Of course, there’s the argument that by making such a significant change to the platform, it will change Twitter from the ground up. In fact, the 140 character limit has been there since the beginning and except a few minor link and image tweaks, it has pretty much stayed the same.
The argument of the limit being the “heart and soul” of the platform goes back to the notion that the specific character limit is a defining feature of the platform.
The argument is nicely summed up by a tweet by senior features editor at VICE, Caitlin Kelly. She went ahead and edited out Dorsey’s 280 character long announcement of the feature, down to 139 characters that fit the style of writing in the current twitterverse.
Being limited to such a low amount, most people on Twitter don’t use punctuation, they shorten words and ultimately deliver a strong message in the best way linguistically possible, breaking multiple writing rules along the way.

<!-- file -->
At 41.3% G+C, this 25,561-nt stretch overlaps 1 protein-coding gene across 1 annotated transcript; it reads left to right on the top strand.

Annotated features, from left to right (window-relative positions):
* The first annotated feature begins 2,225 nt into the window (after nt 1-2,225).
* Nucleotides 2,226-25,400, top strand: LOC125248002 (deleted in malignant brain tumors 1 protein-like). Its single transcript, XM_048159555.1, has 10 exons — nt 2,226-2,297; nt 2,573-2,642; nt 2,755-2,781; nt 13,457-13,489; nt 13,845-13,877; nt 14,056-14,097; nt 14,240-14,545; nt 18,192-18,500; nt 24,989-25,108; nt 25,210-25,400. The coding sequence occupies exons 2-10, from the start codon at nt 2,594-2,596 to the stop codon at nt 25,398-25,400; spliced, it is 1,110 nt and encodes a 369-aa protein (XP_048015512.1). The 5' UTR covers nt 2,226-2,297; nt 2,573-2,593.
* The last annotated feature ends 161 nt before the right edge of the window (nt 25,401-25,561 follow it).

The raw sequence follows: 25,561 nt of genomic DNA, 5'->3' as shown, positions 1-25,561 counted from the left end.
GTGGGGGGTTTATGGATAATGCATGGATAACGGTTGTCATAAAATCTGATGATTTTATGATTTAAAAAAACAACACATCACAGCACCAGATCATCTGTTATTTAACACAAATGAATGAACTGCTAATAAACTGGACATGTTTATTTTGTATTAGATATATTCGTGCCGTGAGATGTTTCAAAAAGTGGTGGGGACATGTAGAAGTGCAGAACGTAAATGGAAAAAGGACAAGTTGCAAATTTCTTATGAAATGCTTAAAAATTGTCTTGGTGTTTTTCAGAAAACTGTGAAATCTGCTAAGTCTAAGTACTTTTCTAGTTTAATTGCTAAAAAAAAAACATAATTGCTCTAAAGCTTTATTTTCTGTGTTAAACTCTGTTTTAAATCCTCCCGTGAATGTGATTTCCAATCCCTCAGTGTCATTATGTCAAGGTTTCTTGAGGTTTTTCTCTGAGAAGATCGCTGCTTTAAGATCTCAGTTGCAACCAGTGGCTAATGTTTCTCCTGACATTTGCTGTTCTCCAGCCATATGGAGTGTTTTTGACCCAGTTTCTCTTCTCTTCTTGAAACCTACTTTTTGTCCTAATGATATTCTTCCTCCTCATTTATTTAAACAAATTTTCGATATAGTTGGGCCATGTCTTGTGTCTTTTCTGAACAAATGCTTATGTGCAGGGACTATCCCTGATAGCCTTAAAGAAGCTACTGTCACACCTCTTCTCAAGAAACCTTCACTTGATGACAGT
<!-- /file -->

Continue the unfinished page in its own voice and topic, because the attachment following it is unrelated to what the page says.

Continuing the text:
Another quote that sums up the issue quite nicely is by the infamous Lin Manuel Miranda. As he stated, what defines Twitter is what you can do within the form. By changing the frame of what defines a post on the platform, it can lead to changes in the platform itself.
Of course, the counter-argument is that Twitter is already established and the way people use the social network would not change even if the character limit is doubled.
139 characters pic.twitter.com/WkfdXL8oLh
— Caitlin Kelly (@caitlin__kelly) September 26, 2017
Probly quit twitter, honestly.
Ya don't add syllables to the haiku, or limerick, or sestina.
The fun is what you can do within the form. https://t.co/asQX2pINjw
— Lin-Unwell Mirandead (@Lin_Manuel) September 27, 2017
Yet, the question of what will happen still lingers on every social media marketer’s mind. What would the change mean for a brand account? How to adapt to the new character limit? The first and most obvious answer to this question would be to prepare for a slight transition to a 280-character strategy content-wise.
Here’s our short 5-step guide to dealing with the 280 character limit.
1. Tweak Your Existing Strategy